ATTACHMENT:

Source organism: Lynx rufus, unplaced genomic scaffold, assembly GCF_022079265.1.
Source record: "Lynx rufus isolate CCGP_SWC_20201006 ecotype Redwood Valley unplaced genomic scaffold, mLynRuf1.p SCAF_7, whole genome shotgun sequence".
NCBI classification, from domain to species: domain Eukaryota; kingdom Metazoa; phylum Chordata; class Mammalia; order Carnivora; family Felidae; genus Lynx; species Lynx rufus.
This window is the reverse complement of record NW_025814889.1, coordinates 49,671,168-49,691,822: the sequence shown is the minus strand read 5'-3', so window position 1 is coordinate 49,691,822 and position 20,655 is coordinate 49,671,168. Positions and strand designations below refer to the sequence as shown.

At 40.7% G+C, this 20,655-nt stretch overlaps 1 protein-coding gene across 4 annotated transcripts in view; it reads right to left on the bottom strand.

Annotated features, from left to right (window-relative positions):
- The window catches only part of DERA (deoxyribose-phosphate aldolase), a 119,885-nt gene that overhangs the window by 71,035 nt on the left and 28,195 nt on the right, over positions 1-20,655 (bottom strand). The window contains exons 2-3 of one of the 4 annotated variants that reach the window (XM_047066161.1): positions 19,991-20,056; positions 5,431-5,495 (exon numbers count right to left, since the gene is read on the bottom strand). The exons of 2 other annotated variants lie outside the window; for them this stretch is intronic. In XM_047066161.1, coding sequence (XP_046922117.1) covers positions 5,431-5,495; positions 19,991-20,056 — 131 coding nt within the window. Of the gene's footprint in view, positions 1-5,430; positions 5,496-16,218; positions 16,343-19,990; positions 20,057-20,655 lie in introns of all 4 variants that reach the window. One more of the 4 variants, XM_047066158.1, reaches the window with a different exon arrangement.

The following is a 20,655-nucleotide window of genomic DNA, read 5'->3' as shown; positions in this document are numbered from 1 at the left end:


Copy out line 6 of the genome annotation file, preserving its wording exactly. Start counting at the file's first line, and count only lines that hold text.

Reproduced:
Annotated features, from left to right (window-relative positions):